Seven Catholic Elementary Schools to Close in June


Seven Catholic elementary schools—two in Manhattan and the Bronx, and one each on Staten Island and in Dutchess and Sullivan counties—will close at the end of this school year.

The Office of the Superintendent of Schools of the archdiocese made the announcement Feb. 4.

The closing schools are St. Rose of Lima and St. Brigid in Manhattan; St. Nicholas of Tolentine and St. Joseph in the Bronx; Our Lady Help of Christians in Staten Island; St. Mary in Wappingers Falls; and St. Peter Regional School in Liberty.

Affected families will be welcomed in neighboring Catholic schools, with applications for financial aid and scholarships available for the upcoming academic year. Informational meetings will be held for those affected by the closings.

“While we sincerely regret ever having to close any schools, the goal is to strengthen the remaining institutions and preserve Catholic education in New York for years to come,” Cardinal Dolan said.

“We understand the impact this will have on families, and will provide both pastoral support and educational guidance to all those affected in order to ensure all children will be warmly welcomed into a nearby Catholic school where they will continue to learn and thrive.”

Enrollment figures for 2018-2019 at the seven schools are as follows: St. Rose of Lima, 151; St. Brigid, 150; St. Nicholas of Tolentine, 152; St. Joseph, 198; Our Lady Help of Christians, 146; St. Mary, 117; and St. Peter Regional, 36 pre-K students and five kindergarteners.

“It’s always a sad day when we have to come to the realization that some of our Catholic schools have proven not to be financially sustainable,” said Dr. Timothy J. McNiff, superintendent of schools, in an interview with CNY Feb. 8 in his office at the New York Catholic Center in Manhattan.

“The biggest challenge that we have with our Catholic schools is to do just that—keep them financially sustainable,” he said.

That’s because “the tuition that we charge does not cover the true cost,” Dr. McNiff said.

“It’s intentional, and we’re not apologetic about that. This is a parochial school system, not a private school system.”

The mission, he added, is different than that of private schools, and as a result, “we want to have these schools accessible to as many children as possible, thus the lower tuition.”

Several factors, he explained, allow Catholic schools to operate on that premise.

“The first is what this archdiocese collectively does to support the schools…to fill that gap for each student, between the tuition and the cost,” he said.

Citing his 30 years’ experience as a superintendent, Dr. McNiff, who has served the past decade in that capacity in the archdiocese, said, “There is not another archdiocese that puts as much financial resources toward their schools than here in New York.”

For example, he said, “every year, thanks to the contribution from the cardinal and his supporting parishes, 26 million dollars is given to support schools and their deficits. This does not include the incredible contribution our donors make, which primarily goes for scholarships.”

But, Dr. McNiff conceded, given the size of the school system and the increasing cost to maintain aging buildings, as well as the increasing demand for even more scholarships, “the deficits for next year have surpassed our ability to maintain each of our schools.”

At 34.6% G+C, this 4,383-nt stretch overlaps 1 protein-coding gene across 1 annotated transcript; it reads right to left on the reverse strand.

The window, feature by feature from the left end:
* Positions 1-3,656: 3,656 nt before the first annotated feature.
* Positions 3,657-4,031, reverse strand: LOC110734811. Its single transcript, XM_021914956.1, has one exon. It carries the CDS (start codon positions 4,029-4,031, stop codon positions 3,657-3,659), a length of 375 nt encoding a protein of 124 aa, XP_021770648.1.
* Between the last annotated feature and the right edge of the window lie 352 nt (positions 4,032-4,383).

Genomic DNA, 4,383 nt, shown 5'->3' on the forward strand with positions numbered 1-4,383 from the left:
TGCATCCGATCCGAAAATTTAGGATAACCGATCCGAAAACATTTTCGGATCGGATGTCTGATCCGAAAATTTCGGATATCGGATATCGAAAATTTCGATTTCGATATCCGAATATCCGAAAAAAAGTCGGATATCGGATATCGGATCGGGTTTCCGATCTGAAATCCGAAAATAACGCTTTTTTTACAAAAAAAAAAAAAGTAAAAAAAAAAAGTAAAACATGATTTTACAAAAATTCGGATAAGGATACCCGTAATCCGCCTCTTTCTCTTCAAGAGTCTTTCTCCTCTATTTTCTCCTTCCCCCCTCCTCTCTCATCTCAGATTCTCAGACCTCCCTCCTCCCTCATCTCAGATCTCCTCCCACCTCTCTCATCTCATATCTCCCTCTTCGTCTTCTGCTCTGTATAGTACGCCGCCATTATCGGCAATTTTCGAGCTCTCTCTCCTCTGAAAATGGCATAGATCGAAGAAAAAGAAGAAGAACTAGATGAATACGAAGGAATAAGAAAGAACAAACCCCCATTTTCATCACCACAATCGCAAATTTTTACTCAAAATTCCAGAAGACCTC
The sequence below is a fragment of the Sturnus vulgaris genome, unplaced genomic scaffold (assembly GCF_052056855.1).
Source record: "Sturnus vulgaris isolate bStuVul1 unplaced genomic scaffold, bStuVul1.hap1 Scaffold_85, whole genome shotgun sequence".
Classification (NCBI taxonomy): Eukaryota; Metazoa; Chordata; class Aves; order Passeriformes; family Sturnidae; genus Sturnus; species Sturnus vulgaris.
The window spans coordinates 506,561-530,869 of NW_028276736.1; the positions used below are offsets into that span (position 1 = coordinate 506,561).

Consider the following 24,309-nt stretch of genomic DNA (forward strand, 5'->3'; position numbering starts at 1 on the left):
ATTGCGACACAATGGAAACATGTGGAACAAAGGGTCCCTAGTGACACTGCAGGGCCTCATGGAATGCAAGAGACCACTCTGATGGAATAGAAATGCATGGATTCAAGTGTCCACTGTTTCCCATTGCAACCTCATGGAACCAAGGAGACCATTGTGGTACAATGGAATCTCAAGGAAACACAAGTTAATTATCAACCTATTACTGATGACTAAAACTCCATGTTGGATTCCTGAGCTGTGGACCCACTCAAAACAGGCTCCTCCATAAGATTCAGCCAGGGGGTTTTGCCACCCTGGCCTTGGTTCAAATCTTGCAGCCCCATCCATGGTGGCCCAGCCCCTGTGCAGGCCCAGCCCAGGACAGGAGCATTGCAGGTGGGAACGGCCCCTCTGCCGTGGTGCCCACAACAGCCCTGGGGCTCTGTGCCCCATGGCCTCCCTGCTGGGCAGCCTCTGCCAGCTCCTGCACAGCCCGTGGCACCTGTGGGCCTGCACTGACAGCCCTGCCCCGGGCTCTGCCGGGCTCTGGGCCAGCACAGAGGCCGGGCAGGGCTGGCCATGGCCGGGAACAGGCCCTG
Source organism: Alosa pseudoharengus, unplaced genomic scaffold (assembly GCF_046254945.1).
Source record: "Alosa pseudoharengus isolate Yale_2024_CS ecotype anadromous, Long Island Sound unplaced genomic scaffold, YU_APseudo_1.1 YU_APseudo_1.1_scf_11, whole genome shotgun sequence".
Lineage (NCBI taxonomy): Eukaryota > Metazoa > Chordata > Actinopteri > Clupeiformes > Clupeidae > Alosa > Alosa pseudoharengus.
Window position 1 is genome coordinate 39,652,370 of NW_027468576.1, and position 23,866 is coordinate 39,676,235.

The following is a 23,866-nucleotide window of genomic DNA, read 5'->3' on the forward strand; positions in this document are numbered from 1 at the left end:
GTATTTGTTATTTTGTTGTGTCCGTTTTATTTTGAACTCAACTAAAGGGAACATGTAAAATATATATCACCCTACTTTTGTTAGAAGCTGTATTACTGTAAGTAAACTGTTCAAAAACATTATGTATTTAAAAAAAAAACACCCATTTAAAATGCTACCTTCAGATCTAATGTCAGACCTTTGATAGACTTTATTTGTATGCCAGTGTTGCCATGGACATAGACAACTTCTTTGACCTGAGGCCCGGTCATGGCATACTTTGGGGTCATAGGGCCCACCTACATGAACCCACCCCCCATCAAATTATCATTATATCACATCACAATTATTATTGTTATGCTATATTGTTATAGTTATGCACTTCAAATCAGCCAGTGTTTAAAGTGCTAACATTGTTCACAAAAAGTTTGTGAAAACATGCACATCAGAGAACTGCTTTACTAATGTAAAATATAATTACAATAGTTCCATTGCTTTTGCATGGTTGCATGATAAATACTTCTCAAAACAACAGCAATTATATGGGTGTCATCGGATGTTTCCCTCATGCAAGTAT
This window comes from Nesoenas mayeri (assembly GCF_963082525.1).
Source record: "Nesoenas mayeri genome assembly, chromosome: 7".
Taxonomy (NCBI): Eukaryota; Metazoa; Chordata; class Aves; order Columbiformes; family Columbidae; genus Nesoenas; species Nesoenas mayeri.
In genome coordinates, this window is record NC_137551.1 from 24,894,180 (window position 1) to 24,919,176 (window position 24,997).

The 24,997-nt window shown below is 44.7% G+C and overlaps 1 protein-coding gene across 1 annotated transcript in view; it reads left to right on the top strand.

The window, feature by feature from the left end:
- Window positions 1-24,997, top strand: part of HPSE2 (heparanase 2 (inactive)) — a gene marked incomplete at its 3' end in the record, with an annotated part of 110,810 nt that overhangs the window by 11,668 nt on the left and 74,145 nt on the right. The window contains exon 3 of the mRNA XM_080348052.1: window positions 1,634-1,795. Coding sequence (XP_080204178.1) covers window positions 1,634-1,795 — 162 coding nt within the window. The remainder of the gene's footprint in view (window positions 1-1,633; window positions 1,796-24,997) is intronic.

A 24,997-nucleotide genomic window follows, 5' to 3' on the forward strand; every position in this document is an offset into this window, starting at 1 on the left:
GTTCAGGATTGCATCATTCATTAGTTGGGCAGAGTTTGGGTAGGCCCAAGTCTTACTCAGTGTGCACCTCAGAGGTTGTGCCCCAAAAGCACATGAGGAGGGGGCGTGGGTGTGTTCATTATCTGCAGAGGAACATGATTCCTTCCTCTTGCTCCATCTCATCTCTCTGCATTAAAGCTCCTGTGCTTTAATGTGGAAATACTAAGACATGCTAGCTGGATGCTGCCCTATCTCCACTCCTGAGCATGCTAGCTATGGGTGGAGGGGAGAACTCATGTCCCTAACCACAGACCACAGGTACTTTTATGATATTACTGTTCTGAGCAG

Consequently, he said, “there was a difficult decision made this month to close seven schools, which will enable us to finance our remaining schools.”

Despite the archdiocese’s best efforts to maintain the viability of the seven schools, continuing to educate students in buildings that are underutilized or in need of significant improvements, or both, has proven unfeasible, noted the news release announcing the closures.

The seven selected were decided because of “one, the size of their individual deficits, and a lot of that is really driven by what student enrollment is or is not at that school,” Dr. McNiff said.

Also, there were “a couple of buildings, where there is a need for millions of dollars to be put into the buildings in the near future,” he said.

Dr. McNiff said the closings may cause some to question the success of the strategic plan, Pathways to Excellence.

“I understand that perception,” he said. “The reality is, the vast majority of our schools since then have become financially healthier, and academic success increased noticeably because of the strategies we have implemented.”

However, he added, “a cadre of schools have continued to be challenged over that time” because of changes in demographics in certain areas.

“When you look at these areas, there are less school-age children than there were in the past,” Dr. McNiff said.

“We are mindful, however, that we do have the ability to continue to provide a Catholic education for these displaced students,” from the seven schools, “by inviting them to enroll in a neighboring Catholic school. We’ll honor all scholarships those students are currently receiving, to make that occur.”

After St. Peter’s Regional School in Liberty closes in June, there will be no Catholic school in Sullivan County.

Catholic schools in the Archdiocese of New York serve more than 62,000 students from pre-K through 12th grade across 208 schools in 10 counties and boroughs.


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